Hastings & St. Leonards on-line community newspaper

Kasai Masai: African beats by the sea

When Congolese band Kasai Masai performed on the Stade as part of the AfriKàBa festival, Jennifer Kennedy was there watching and listening.

In the sharp chill of an October evening, a spirited crowd dances to the lively beat of an African drum. If I close my eyes, Hastings seafront with its herring gulls, fish and chips and penny arcades seems very far away. Tonight, Congolese band Kasai Masai are performing at The Stade. The show is part of the AfriKàBa Festival, a celebration of African and Caribbean culture, and Stade Saturdays, a series of free events sponsored by Hastings Borough Council.

Band leader Nickens Nkoso is from the Democratic Republic of Congo. He moved to London in 1992 where he met his fellow band-mates and formed Kasai Masai in 2003.  In addition to Nkoso, the band’s lead singer and djembe player (djembe is a traditional African drum), tonight’s line-up includes Jeannot Musumbu on guitar, Claude Bula on bass and Jose Kampamby on drums.

They all hail from countries in Equatorial and East Africa, and each brings his own musical influences. Their music is an infusion of the traditional and the modern; the sweet, lilting sound of an electric guitar with the steady cadence of the djembe.

Nickens Nkoso on djembe.

Speaking to HOT after the gig, Nkoso says that the music is based on old Congolese village songs. The lyrics are also inspired by stories which have been passed down from one generation to the next. “Oral story-telling is something the whole village would come to listen to in the evening, it is part of our culture, and we grew up with it,” he explains.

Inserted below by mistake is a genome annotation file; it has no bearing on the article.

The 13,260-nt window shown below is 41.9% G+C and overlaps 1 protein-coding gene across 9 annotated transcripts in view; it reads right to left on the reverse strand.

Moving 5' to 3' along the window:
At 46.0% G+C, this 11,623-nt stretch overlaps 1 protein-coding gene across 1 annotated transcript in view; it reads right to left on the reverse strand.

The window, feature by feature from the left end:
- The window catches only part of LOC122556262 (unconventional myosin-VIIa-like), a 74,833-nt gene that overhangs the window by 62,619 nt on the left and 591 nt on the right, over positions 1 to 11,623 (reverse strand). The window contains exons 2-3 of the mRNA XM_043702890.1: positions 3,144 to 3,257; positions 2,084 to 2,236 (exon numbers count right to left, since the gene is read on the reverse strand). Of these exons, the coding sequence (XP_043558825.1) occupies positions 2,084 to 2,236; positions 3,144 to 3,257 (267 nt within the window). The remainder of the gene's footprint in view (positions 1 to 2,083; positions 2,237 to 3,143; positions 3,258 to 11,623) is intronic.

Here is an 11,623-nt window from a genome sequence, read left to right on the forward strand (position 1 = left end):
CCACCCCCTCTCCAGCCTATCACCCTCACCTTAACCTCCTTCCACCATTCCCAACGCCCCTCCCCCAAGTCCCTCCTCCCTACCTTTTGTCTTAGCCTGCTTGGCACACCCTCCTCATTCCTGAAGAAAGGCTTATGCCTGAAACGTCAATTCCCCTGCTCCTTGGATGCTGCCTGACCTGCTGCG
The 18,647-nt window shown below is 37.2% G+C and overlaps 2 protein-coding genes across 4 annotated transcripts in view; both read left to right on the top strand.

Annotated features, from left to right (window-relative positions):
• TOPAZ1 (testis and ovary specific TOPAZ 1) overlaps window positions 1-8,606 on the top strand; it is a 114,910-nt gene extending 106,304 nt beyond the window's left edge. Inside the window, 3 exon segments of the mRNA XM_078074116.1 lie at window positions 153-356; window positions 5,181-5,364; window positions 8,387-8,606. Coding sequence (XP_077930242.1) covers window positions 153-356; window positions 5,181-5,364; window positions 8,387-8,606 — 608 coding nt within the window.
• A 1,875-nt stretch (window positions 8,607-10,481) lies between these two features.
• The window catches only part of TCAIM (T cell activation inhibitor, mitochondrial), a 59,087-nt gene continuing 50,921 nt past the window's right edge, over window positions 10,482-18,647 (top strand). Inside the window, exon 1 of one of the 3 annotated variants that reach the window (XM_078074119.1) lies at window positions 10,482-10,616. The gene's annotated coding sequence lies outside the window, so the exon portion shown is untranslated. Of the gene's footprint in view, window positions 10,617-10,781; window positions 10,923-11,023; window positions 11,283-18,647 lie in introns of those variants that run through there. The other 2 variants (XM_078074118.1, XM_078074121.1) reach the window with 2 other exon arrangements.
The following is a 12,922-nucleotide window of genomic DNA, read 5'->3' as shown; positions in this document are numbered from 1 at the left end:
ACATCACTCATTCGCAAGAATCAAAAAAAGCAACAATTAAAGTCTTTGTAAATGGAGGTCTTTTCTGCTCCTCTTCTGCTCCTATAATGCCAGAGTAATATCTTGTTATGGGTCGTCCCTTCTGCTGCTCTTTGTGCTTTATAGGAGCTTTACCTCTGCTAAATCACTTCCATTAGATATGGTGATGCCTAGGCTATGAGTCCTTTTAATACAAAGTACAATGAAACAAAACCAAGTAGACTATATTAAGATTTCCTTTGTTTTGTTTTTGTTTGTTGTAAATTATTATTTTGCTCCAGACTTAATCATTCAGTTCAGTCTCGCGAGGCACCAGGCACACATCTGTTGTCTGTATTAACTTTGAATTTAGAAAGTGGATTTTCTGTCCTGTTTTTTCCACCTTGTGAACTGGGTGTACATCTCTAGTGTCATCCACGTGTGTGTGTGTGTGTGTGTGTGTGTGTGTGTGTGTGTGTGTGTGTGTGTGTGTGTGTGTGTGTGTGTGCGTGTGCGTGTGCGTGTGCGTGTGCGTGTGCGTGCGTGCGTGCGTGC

The modern influence is Soukous, a popular genre of African dance music which began in the 1960s in West Africa, originating from rumba. Soukous comes from the French verb secouer, which means ‘to shake.’

Dancing is central to Congolese culture, and Nkoso tells HOT: “In the Congo we dance to everything, funerals, births, everything.” Exposed to dancing from an early age, he moves with incredible ease. He sharply thrusts his hips forward then effortlessly pulls them back again, laughing; it’s a move few in the audience dare to emulate.

However, it’s the two female dancers, Mimitah and Stoni, who really enthrall the crowd. They dance with a theatrical grace, alternating between quick, jouncing movements and the smooth, slow swaying of the hips.

Dancing is not something that comes easy to us English, but with Kasai Masai and the warm, easy voice of Nkoso singing “shake your body,” it’s impossible not to.


Posted 18:28 Sunday, Oct 13, 2013 In: Music & Sound

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